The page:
Jane Embury looks at the shared imperative of reducing carbon emissions
Reducing and eliminating carbon emissions is a core government policy. Its aim is to achieve net zero carbon by 2050.
The government also recently announced £4 billion in green investment, creating up to a quarter of a million new green jobs.
The investment is to develop industries such as renewable energy, and carbon capture and storage technology.
The Committee on Climate Change (CCC) welcomed this commitment to a greener, fairer and more resilient economic recovery from Covid-19.
Now, a new industry programme has been set up to address carbon emissions from every stage in the construction sector.
The initiative comes ahead of the UK hosting the UN Climate Change Conference COP26 in Glasgow in November.
The CLC hopes that CO2nstruct Zero will continue the construction industry’s united response to the Covid-19 pandemic.
The programme’s priorities cover transport, buildings, and construction activity. That covers everything from modern methods of construction to improved building energy efficiency.
The programme has the ambitious aim for the UK to become world leaders in designing out carbon, and developing designs in line with a circular economy.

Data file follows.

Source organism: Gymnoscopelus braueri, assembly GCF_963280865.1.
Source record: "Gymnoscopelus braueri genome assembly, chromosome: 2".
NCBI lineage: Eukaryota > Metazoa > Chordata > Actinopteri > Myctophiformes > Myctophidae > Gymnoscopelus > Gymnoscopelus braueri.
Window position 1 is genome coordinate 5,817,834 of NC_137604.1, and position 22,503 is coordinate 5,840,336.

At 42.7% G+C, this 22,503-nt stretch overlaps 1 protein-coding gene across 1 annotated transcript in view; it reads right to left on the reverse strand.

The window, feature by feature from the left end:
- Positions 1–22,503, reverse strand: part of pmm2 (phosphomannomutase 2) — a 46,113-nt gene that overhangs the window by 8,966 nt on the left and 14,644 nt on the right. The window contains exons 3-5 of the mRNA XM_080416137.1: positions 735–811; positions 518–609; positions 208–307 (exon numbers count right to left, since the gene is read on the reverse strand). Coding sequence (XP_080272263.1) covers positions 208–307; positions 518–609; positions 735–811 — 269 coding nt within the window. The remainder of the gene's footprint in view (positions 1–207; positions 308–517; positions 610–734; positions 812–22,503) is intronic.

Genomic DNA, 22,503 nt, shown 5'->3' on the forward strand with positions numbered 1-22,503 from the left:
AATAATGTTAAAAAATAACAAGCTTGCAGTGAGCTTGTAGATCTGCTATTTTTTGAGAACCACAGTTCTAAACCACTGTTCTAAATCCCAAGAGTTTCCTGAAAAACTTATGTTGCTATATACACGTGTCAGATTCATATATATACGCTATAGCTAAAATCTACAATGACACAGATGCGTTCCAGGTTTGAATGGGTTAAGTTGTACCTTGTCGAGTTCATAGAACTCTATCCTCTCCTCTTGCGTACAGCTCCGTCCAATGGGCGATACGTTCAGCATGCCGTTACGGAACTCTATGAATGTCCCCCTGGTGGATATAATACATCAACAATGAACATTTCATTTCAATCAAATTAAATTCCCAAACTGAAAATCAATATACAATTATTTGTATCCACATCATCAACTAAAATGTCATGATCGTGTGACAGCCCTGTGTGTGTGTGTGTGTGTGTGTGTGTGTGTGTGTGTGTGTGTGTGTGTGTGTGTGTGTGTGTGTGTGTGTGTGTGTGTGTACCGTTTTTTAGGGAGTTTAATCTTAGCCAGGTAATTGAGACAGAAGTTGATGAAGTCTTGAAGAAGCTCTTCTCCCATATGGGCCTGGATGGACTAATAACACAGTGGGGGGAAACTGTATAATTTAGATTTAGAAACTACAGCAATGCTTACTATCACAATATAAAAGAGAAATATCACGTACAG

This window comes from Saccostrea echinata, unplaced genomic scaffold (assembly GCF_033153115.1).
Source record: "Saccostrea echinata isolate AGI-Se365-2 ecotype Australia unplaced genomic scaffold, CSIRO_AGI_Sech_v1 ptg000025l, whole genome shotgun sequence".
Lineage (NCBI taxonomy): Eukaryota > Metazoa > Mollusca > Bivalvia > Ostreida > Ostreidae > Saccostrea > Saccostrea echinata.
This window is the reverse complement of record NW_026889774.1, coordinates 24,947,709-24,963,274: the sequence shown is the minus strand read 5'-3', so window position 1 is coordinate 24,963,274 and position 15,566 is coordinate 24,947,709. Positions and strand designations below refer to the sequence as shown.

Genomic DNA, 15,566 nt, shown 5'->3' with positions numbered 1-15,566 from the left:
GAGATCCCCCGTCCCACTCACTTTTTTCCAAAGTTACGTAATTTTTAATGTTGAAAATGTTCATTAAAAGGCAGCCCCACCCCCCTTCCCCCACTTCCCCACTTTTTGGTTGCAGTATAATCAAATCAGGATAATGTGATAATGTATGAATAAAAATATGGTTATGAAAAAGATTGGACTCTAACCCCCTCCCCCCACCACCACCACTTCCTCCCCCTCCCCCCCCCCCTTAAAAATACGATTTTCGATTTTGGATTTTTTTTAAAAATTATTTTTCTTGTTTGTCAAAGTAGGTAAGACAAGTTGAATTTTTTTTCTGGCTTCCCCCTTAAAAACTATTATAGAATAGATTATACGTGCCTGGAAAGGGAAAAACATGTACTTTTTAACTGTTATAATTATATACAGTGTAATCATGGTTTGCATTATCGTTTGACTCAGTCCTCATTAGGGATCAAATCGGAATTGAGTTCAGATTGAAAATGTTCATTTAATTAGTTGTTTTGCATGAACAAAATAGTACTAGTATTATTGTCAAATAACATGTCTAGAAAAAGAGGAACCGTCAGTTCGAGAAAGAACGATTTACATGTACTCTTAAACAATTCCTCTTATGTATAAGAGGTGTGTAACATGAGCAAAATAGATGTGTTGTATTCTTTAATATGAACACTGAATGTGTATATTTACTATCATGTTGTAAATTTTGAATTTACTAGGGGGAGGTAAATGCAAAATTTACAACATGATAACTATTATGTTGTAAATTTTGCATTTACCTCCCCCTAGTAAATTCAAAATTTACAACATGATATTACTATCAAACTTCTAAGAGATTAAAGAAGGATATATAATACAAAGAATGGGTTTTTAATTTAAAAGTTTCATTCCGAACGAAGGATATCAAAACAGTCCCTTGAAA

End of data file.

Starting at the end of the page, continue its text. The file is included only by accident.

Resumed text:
The CLC hopes that companies and organisations will support the CO2nstruct Zero programme and become involved.
It’s an initiative we support because the issue of climate change is now a global emergency. All of us – companies, organisations and individuals – have a role to play.
Glass is, of course, a sustainable and completely recyclable material. Not only that, but it can save energy – either as insulation, or to generate electricity by incorporating photovoltaic cells. It is also resource efficient, being made from abundant raw materials (sand, limestone and soda ash).
Steel can also be infinitely recycled without loss of quality. Indeed, steel scrap of lower value can be converted into high value steel with appropriate processing.
That’s not to say that we are complacent about our carbon footprint. We’re not, and consistently review our processes to see where carbon emissions can be further cut.
Like any right-minded company, we too want to see Wrightstyle as a net zero carbon company. After all, we only have one planet to live on, and it’s up to all of us to look after it.